Infectious disease outbreaks should be pretty predictable, once they get rolling. But sometimes, they aren’t. There can be a wild card in the deck. A case shows up to intensify the situation. Officials scratch their heads and wonder how or if the horses ever crossed paths, but the wild card might even show signs of suffering from a different form of the disease.
That appears to be the case in Oregon this week, where a lone horse has shown up with the neurotropic form for the equine herpes horse, and three horses have shown up with the more common respiratory form of the virus. The three have either been in the same shows or home stables or crossed paths somehow, but the fourth is sick with a more serious form of the virus.
The neurotropic case ane one of the “typical” EHV cases have been admitted to the Lois Bates Acheson Veterinary Teaching Hospital at Oregon State University College of Veterinary Medicine in Corvallis. The university shared a bulletin with us on Tuesday night about the cases in Oregon.
According to the university statement, the initial case of EHV-1 is being treated in isolation at OSU, and only had the more common “wild” strain of the virus. That horse did show neurologic symptoms, although animals with that strain of EHV-1 more often have a disease that causes respiratory infection or abortion in pregnant mares.
That initial case is normally housed in Marion County and had recently attended events at the Linn County Fairgrounds in Albany on April 16-19. Before that horse developed clinical signs and institution of the quarantine, horses housed with the initial case had attended an event at the Oregon Horse Center in Eugene on April 25-26.
Two more cases have been identified of horses with the wild strain. These horses are not showing signs of neurologic disease, and they are being treated at their home stables in Polk County. Both forms of EHV-1 are highly contagious to horses, but not transmissible to people.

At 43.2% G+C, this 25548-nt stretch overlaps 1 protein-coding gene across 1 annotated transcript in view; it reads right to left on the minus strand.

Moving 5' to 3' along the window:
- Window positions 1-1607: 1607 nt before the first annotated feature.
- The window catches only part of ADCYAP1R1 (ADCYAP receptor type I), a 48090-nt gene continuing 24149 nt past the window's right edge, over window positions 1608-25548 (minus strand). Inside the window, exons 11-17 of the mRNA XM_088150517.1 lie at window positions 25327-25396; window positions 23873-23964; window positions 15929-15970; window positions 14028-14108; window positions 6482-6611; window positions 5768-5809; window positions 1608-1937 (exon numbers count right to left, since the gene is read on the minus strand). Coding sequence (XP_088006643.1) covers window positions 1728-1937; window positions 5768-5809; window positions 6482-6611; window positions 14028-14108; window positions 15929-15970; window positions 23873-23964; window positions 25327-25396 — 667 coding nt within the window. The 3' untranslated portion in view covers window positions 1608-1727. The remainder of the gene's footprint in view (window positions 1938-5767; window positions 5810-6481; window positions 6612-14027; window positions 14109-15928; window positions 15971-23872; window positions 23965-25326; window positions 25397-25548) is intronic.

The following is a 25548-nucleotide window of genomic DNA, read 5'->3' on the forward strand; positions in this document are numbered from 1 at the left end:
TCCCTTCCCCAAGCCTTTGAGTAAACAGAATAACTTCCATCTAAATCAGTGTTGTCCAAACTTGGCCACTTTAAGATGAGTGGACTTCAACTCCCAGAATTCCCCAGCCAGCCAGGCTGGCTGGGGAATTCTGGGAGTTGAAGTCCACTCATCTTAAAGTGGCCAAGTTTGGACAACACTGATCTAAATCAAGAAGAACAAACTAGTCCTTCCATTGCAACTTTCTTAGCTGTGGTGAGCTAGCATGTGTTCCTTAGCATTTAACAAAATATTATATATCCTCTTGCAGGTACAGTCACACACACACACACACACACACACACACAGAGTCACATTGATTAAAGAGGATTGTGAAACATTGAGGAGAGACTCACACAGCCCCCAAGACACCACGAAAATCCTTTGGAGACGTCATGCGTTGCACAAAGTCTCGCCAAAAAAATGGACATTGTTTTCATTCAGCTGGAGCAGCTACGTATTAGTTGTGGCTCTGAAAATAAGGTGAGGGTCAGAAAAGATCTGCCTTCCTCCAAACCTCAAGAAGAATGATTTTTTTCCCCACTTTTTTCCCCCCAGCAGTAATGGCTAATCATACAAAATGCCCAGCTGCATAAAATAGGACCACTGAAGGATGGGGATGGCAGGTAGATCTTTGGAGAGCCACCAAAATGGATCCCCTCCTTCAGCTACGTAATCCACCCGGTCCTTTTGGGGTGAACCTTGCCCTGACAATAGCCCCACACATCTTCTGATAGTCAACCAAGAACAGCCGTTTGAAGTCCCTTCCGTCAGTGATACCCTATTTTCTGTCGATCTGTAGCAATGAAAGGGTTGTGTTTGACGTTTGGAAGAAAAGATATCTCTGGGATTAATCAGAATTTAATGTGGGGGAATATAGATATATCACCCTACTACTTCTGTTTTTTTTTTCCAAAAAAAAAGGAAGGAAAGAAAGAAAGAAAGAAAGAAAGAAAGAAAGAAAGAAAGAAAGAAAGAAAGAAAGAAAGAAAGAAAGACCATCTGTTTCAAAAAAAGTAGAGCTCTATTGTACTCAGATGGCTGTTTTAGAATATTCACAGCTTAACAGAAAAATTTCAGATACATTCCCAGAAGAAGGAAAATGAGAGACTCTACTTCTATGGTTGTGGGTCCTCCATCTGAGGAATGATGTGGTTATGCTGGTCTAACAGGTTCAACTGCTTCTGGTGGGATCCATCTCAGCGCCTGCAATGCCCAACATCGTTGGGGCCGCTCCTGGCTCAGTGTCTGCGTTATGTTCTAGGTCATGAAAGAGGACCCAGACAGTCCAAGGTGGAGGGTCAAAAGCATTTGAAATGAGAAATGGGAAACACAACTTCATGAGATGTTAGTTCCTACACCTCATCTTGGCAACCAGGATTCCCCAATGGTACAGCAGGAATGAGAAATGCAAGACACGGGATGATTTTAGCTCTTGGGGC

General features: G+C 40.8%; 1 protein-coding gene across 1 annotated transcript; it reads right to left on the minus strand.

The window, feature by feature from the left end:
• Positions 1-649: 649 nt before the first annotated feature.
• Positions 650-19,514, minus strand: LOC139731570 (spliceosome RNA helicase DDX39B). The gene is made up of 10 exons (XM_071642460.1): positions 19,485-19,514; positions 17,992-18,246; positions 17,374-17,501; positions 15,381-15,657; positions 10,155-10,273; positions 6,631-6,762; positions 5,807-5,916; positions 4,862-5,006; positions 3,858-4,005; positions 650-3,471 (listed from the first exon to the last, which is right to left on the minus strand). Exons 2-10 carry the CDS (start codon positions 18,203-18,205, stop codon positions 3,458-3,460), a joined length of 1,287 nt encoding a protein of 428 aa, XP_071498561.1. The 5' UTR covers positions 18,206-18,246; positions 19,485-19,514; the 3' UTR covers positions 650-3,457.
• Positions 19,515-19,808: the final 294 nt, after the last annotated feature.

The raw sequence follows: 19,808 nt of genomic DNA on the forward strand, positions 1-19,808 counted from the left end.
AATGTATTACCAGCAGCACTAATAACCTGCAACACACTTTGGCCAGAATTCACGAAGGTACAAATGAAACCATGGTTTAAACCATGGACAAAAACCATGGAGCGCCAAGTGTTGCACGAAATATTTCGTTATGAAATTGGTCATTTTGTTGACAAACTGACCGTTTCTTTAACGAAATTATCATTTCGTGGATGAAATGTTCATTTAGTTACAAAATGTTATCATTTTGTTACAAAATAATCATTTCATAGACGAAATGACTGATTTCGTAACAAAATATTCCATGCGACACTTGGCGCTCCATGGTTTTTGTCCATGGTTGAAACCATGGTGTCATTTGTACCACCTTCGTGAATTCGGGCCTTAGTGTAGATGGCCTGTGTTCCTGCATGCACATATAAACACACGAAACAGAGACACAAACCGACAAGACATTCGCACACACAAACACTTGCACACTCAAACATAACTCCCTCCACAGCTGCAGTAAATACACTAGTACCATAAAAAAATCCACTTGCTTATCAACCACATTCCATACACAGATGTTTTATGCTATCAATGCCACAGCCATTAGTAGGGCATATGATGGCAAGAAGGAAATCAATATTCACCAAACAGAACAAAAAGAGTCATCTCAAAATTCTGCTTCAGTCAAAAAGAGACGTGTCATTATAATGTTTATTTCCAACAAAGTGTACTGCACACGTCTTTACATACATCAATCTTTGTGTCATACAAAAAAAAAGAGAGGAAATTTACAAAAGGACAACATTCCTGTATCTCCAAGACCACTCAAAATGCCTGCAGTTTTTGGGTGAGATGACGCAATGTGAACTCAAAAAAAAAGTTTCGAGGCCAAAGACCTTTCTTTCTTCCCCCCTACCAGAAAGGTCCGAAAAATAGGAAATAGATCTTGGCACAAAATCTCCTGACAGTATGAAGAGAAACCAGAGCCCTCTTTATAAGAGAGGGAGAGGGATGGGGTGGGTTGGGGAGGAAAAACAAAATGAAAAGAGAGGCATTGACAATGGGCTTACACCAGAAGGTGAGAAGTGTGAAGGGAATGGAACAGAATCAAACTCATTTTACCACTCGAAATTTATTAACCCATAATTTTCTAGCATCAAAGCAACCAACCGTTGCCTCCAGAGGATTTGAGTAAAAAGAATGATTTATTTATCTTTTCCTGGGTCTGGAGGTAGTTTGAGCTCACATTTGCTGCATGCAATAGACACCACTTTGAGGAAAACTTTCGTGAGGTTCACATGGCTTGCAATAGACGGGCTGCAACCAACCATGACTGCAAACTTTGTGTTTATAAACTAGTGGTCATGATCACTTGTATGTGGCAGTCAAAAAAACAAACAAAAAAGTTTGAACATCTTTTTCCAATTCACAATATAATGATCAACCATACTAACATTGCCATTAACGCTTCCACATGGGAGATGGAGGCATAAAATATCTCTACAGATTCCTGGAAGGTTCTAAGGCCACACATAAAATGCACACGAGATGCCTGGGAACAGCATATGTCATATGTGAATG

However, a fourth case has been confirmed with the neurotropic form of EHV-1, veterinary experts say, which increases the seriousness of the current outbreak, and makes it increasingly important that horse owners in Oregon practice strong biosecurity management of their animals.
“About 80 percent of the horses who develop neurologic problems from EHV-1 have the neurotropic form of the virus,” said John Schlipf, DVM, MS, DACVIM, a large animal internal medicine specialist with the OSU College of Veterinary Medicine. “It’s a significantly more serious concern. The disease can be fatal, or it can cause lasting neurologic damage that leaves the animal with a permanently reduced level of function.”
The most recent (fourth) case was brought to OSU’s Lois Bates Acheson Veterinary Teaching Hospital from the Salem area. Both cases are being treated in isolation, and all OSU veterinary teaching hospital facilities are open for business as usual.
The newest case was not at the Linn County event, Schlipf said, but had been in contact with other horses that attended.
Since there’s a 10 to 14 day incubation period for this virus, Schlipf said, it is possible that more horses will be found to be infected. Owners of horses that may be at risk are encouraged to monitor their animals closely for a fever and any signs of respiratory or neurologic disease.
More information about the virus and biosecurity recommendations is available online from the American Association of Equine Practitioners.
Early clinical signs of the neurologic form of EHV-1 often begin with the hind limbs and include:
- Uncoordinated, stumbling movements;
- An unusual gait;
- A weak tail tone;
- Difficulty urinating, and dribbling of urine;
- Nasal discharge, frequently accompanied by a fever.
The Oregon Department of Agriculture recommends that horses that attended the Albany or Eugene events avoid contact with other horses and have their temperatures monitored twice daily. Temperatures over 101.5 degrees may indicate illness.
Horses with these signs should be isolated from other animals, and owners should contact their veterinarians immediately. EHV-1 can also affect alpacas and llamas, Schlipf said.
“We must reiterate the need for horse owners to practice biosecurity,” Schlipf said.
“People handling horses should wash their hands and clothing to reduce spread of a virus,” he continued. “Animals should not share tack, and horses that have traveled or mingled with other animals should be segregated.
“All of these steps can help, and are especially important right now. It may be a while yet before we are out of the woods with this outbreak,” he said.
The Oregon State bulletin fleshes out a briefer document provided by the Oregon Department of Agriculture earlier. The ODA mentions four farms under quarantine: one in Marion, one in Polk and two in Linn counties.
ODA is working to notify owners of horses that have been potentially exposed and has notified Oregon equine veterinarians.